Week of April 5, 1999



(Part two of a three-part series)

The goal of foreign policy is derived from the nature and purpose of government.  The proper function of government is to protect your right to your life, money and property—to protect you from those who seek to forcibly deprive you of these values.

Government is an instrument of force and should only use force in retaliation against those who initiate force or threaten to do so.  It makes no difference whether the initiators of force are domestic criminals or foreign aggressors, except for the fact that the latter can normally inflict more harm on greater numbers.  The purpose of government remains the same in either case.  This being true, it follows that foreign policy should have the same goal that we should have domestically: the protection of your right to life and liberty.  This—and nothing else—should be the basic principle guiding our actions abroad.

By the foregoing standard, virtually every war America has involved itself in, since World War II, has been a mistake.  This includes our current intervention in the Serbian mess, one that was not—until we got involved—a threat to you.

Trotting around the world in an effort, via military force, to right every wrong, remedy every injustice and halt atrocities should not be our goal.  Today, on more than one continent, there are individuals engaged in savage wars, slaughtering men, women and children.  Some of these wars have brought about butchery on a scale that far exceeds the horrors of, say, Kosovo.  As horrific as such carnage is, we should only take military action if such tragedies pose a threat to your life and liberty.

Our foreign policy is, and has been for decades, a reflection of our domestic policy.   Just as statists have gutted our military in the name of spending tax dollars on so-called compassionate and humanitarian programs, statists use those same humanitarian reasons to justify military strikes against others abroad.  While pursuing allegedly humanitarian goals, at home and abroad, statists leave you increasingly vulnerable to a real attack at home from some foreign threat as the result of a diminished defense.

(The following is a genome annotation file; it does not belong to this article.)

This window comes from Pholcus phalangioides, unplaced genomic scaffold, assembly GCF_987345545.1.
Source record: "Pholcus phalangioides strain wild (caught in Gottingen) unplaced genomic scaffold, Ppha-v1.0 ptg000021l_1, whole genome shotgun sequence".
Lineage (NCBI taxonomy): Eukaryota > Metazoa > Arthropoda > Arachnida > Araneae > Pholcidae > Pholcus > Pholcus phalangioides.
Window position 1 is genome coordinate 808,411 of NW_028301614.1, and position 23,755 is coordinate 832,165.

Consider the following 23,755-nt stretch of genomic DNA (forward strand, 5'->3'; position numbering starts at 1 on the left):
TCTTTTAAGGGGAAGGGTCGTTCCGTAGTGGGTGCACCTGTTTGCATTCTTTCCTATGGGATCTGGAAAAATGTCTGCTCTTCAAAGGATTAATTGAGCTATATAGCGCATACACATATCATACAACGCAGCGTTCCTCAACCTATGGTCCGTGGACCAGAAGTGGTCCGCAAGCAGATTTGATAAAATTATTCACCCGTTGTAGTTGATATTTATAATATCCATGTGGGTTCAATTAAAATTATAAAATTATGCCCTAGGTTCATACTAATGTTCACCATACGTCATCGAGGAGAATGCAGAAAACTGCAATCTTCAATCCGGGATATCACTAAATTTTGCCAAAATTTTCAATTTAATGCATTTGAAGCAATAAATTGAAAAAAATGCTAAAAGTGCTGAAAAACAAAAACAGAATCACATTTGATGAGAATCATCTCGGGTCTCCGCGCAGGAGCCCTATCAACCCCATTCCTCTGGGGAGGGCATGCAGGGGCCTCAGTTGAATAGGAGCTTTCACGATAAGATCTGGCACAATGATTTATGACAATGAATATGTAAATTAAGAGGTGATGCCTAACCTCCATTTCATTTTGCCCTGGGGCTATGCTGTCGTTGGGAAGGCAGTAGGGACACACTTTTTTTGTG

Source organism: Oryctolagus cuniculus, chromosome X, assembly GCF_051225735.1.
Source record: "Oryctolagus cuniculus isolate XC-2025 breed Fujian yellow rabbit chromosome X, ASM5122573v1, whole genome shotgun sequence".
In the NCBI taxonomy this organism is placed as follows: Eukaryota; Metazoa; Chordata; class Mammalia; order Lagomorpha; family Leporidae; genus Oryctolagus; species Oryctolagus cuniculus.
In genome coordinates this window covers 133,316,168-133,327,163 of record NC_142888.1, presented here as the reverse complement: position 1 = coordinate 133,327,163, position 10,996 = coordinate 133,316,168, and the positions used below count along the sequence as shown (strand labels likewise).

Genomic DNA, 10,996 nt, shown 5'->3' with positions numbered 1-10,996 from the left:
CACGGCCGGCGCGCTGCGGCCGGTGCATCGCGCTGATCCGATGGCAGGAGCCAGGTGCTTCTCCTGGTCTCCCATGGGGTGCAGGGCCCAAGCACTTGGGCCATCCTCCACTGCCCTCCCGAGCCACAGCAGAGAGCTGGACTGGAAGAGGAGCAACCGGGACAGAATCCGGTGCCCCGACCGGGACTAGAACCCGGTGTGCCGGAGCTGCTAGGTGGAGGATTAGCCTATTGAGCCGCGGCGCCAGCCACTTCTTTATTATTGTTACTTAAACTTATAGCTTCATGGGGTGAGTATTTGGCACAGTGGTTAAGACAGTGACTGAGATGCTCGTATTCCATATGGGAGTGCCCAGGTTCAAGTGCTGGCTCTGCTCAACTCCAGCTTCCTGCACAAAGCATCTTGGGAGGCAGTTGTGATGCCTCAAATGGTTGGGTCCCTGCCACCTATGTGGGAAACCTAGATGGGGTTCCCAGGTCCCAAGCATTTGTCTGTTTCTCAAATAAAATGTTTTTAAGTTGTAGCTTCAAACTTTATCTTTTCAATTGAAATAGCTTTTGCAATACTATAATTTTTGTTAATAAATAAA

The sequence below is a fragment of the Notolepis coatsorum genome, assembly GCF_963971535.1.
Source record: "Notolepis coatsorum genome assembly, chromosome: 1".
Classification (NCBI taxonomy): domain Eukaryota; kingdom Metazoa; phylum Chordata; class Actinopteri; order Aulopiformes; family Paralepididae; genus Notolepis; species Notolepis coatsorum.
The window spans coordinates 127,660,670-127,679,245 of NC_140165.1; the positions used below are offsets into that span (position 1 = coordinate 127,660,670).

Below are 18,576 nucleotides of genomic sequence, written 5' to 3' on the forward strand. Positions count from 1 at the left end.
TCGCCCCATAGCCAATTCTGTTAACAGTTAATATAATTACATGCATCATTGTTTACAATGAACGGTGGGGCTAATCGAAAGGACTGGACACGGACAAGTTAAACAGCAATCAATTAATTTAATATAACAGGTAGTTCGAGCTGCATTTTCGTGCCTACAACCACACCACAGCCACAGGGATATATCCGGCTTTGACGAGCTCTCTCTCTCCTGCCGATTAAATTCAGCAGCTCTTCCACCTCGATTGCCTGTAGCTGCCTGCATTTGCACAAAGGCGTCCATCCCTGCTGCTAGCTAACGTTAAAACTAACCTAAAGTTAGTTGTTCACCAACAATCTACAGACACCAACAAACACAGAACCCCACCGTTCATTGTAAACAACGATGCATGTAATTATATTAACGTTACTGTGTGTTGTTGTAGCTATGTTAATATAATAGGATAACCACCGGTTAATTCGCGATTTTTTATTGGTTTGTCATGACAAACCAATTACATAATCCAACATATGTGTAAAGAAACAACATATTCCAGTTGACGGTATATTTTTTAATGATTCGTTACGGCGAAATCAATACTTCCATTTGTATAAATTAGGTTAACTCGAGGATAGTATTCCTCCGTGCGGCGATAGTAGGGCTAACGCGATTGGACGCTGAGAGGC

Not coincidentally, it was Reagan who sought to dismantle many statist programs in order to bring you more freedom and who vastly expanded our military defense.  Under Clinton, we have seen the reverse: he has brought us an explosion of statism within our own borders, while cutting our military strength nearly in half from where it was at its zenith in the Reagan years.

Since the proper goal of foreign policy is the defense of your right to life and liberty, America should maintain a military defense against every conceivable kind of attack by foreign enemies, including their agents on our own soil.  Our first priority should be self-defense and every available dollar should be spent toward this end.  Yet in the world of statist politicians we see the opposite: our defense mechanisms are constantly degraded, while the domestic power of the state to forcibly control you swells to new levels with each passing year.

There are millions of individuals living under the rule of some bloody dictator.   As pitiful as it is, we cannot and should not go to war against a dictator to free the oppressed.  We should only go to war if that dictator represents a threat, near-term or long-term, to your life and liberty.

America should be a beacon of hope for those living under the rule of tyrants.   The moral example set by a truly free America would set the world on a path of liberating those in the grip of despots, toppling one dictator after another.

But an inconsistent, hypocritical America will never be able to provide such leadership.  As long as America continues down the path of increased state power and diminished individual freedom, as long as America continues to increasingly use the power of the state to violate, not protect, your individual rights, then the concerns expressed by our so-called leaders about the rights of, say, Albanians will be seen by others as nothing more than hollow hypocrisy.

Once America gets its own house in order, i.e., explicitly state that our goal is the expansion of individual freedom at home and abroad, then it will have at its disposal a tool more powerful than military might.

Do you know what that tool is?  The answer will be provided, next week, in the conclusion of this three-part series.

Fulton Huxtable
April 5, 1999

Copyright 1999 Fulton Huxtable




Part 1 of a three-part series.  Our reckless foreign and defense policy has left America vulnerable to an attack of terrifying proportions.